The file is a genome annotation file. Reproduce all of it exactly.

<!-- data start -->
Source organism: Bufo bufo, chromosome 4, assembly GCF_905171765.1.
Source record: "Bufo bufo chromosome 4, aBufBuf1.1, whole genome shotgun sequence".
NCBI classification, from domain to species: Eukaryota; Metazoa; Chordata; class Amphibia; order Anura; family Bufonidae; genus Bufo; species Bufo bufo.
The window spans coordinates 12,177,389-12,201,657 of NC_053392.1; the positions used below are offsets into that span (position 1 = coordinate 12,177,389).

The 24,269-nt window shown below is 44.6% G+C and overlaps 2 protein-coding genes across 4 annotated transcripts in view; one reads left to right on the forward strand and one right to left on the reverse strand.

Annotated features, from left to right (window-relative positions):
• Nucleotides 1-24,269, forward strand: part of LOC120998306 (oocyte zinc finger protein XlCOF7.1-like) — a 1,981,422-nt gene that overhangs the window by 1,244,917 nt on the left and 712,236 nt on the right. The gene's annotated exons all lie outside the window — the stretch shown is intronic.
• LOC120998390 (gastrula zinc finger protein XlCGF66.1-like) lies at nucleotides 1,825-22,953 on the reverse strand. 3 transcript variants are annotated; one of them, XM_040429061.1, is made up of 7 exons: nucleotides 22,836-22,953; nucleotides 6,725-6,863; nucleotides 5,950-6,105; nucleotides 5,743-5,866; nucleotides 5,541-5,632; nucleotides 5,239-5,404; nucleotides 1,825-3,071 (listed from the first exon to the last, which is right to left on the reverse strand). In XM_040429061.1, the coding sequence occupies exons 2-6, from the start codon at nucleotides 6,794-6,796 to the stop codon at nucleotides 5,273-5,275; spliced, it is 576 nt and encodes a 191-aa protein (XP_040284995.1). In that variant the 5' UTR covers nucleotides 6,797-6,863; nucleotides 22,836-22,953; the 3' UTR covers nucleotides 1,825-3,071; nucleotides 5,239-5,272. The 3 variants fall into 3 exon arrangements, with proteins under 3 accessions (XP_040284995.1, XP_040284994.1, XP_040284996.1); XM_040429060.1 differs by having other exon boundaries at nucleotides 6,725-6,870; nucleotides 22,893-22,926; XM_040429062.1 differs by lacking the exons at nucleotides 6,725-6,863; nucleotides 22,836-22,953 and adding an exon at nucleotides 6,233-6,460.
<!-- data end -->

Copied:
Source organism: Bufo bufo, chromosome 4, assembly GCF_905171765.1.
Source record: "Bufo bufo chromosome 4, aBufBuf1.1, whole genome shotgun sequence".
NCBI classification, from domain to species: Eukaryota; Metazoa; Chordata; class Amphibia; order Anura; family Bufonidae; genus Bufo; species Bufo bufo.
The window spans coordinates 12,177,389-12,201,657 of NC_053392.1; the positions used below are offsets into that span (position 1 = coordinate 12,177,389).

The 24,269-nt window shown below is 44.6% G+C and overlaps 2 protein-coding genes across 4 annotated transcripts in view; one reads left to right on the forward strand and one right to left on the reverse strand.

Annotated features, from left to right (window-relative positions):
• Nucleotides 1-24,269, forward strand: part of LOC120998306 (oocyte zinc finger protein XlCOF7.1-like) — a 1,981,422-nt gene that overhangs the window by 1,244,917 nt on the left and 712,236 nt on the right. The gene's annotated exons all lie outside the window — the stretch shown is intronic.
• LOC120998390 (gastrula zinc finger protein XlCGF66.1-like) lies at nucleotides 1,825-22,953 on the reverse strand. 3 transcript variants are annotated; one of them, XM_040429061.1, is made up of 7 exons: nucleotides 22,836-22,953; nucleotides 6,725-6,863; nucleotides 5,950-6,105; nucleotides 5,743-5,866; nucleotides 5,541-5,632; nucleotides 5,239-5,404; nucleotides 1,825-3,071 (listed from the first exon to the last, which is right to left on the reverse strand). In XM_040429061.1, the coding sequence occupies exons 2-6, from the start codon at nucleotides 6,794-6,796 to the stop codon at nucleotides 5,273-5,275; spliced, it is 576 nt and encodes a 191-aa protein (XP_040284995.1). In that variant the 5' UTR covers nucleotides 6,797-6,863; nucleotides 22,836-22,953; the 3' UTR covers nucleotides 1,825-3,071; nucleotides 5,239-5,272. The 3 variants fall into 3 exon arrangements, with proteins under 3 accessions (XP_040284995.1, XP_040284994.1, XP_040284996.1); XM_040429060.1 differs by having other exon boundaries at nucleotides 6,725-6,870; nucleotides 22,893-22,926; XM_040429062.1 differs by lacking the exons at nucleotides 6,725-6,863; nucleotides 22,836-22,953 and adding an exon at nucleotides 6,233-6,460.